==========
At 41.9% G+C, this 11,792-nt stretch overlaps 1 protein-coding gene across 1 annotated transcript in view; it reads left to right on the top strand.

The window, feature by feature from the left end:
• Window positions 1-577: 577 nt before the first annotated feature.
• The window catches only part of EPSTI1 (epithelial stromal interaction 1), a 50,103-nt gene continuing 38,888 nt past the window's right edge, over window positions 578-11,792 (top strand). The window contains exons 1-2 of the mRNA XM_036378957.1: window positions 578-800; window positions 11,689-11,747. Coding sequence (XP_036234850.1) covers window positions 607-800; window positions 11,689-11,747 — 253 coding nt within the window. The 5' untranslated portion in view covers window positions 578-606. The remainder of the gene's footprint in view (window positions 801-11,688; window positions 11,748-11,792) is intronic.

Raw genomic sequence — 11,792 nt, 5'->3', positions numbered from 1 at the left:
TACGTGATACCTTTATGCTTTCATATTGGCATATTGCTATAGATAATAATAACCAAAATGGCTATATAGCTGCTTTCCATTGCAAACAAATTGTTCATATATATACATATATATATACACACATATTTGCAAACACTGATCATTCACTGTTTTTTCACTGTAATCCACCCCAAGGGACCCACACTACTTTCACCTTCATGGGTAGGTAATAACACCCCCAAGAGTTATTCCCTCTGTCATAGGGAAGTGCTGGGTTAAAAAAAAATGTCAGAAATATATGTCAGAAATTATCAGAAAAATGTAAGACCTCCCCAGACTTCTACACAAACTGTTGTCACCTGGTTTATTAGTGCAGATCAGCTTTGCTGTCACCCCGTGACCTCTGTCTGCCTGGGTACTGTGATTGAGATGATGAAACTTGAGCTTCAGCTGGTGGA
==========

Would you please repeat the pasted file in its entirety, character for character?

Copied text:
At 41.9% G+C, this 11,792-nt stretch overlaps 1 protein-coding gene across 1 annotated transcript in view; it reads left to right on the top strand.

The window, feature by feature from the left end:
• Window positions 1-577: 577 nt before the first annotated feature.
• The window catches only part of EPSTI1 (epithelial stromal interaction 1), a 50,103-nt gene continuing 38,888 nt past the window's right edge, over window positions 578-11,792 (top strand). The window contains exons 1-2 of the mRNA XM_036378957.1: window positions 578-800; window positions 11,689-11,747. Coding sequence (XP_036234850.1) covers window positions 607-800; window positions 11,689-11,747 — 253 coding nt within the window. The 5' untranslated portion in view covers window positions 578-606. The remainder of the gene's footprint in view (window positions 801-11,688; window positions 11,748-11,792) is intronic.

Raw genomic sequence — 11,792 nt, 5'->3', positions numbered from 1 at the left:
TACGTGATACCTTTATGCTTTCATATTGGCATATTGCTATAGATAATAATAACCAAAATGGCTATATAGCTGCTTTCCATTGCAAACAAATTGTTCATATATATACATATATATATACACACATATTTGCAAACACTGATCATTCACTGTTTTTTCACTGTAATCCACCCCAAGGGACCCACACTACTTTCACCTTCATGGGTAGGTAATAACACCCCCAAGAGTTATTCCCTCTGTCATAGGGAAGTGCTGGGTTAAAAAAAAATGTCAGAAATATATGTCAGAAATTATCAGAAAAATGTAAGACCTCCCCAGACTTCTACACAAACTGTTGTCACCTGGTTTATTAGTGCAGATCAGCTTTGCTGTCACCCCGTGACCTCTGTCTGCCTGGGTACTGTGATTGAGATGATGAAACTTGAGCTTCAGCTGGTGGA